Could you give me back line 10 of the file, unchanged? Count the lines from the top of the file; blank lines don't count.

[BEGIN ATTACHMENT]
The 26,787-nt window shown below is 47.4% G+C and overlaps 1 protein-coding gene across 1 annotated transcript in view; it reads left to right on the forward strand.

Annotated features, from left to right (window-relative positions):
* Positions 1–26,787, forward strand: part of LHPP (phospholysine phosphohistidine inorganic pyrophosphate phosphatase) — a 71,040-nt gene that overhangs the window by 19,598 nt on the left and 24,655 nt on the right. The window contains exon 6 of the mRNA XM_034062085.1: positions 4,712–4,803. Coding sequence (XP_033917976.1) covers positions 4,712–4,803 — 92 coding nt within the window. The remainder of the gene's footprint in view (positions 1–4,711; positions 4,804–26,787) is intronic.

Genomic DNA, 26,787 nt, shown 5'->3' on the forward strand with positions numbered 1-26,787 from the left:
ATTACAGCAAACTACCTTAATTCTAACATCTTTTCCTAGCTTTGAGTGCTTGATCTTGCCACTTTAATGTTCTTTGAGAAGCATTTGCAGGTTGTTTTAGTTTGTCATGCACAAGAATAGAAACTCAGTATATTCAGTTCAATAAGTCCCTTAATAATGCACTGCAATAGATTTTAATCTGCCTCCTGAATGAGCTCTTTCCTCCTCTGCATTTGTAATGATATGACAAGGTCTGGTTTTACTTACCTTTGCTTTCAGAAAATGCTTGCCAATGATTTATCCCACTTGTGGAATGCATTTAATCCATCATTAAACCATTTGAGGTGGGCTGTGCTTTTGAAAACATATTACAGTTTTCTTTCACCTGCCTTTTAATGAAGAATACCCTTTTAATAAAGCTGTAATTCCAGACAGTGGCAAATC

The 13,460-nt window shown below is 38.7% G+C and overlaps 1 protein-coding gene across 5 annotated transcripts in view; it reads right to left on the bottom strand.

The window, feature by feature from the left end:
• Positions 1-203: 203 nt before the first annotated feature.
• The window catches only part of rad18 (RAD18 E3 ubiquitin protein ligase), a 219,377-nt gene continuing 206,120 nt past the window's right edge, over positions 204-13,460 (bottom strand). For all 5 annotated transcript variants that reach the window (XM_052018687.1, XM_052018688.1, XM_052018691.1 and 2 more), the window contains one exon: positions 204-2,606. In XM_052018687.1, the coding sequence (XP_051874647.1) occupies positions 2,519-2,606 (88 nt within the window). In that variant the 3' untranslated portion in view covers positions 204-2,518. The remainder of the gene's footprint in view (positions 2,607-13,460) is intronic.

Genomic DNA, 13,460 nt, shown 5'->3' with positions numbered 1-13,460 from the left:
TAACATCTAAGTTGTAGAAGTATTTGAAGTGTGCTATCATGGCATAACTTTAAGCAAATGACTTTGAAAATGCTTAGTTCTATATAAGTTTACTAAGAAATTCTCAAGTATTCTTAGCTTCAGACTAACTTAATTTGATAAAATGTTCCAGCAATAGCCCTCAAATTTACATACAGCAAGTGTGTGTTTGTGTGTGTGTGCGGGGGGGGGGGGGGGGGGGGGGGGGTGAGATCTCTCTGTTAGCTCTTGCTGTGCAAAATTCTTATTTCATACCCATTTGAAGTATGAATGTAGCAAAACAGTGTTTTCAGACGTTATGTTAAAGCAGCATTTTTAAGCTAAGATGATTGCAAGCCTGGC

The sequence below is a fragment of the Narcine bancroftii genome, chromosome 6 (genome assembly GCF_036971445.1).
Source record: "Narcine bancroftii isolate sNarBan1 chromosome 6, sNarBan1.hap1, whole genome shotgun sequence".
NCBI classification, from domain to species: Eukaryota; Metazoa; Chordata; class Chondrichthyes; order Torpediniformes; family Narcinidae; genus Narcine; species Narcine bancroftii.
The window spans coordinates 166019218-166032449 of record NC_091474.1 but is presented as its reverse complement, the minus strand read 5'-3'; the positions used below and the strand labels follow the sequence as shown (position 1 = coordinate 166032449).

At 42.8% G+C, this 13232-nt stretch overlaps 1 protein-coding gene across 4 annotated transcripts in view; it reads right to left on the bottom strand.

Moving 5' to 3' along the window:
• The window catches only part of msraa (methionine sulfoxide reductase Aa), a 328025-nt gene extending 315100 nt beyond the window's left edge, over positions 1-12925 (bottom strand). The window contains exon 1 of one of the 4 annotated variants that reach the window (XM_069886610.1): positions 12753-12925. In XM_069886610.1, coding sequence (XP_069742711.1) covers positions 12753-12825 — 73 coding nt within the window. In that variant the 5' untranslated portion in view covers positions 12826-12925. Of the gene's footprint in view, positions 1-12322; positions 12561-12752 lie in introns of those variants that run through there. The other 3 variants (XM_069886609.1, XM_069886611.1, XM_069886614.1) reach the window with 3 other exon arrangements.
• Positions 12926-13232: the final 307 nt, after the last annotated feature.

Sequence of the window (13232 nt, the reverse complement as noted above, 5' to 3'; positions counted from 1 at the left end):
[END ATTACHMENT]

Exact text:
Genomic DNA, 13,460 nt, shown 5'->3' with positions numbered 1-13,460 from the left: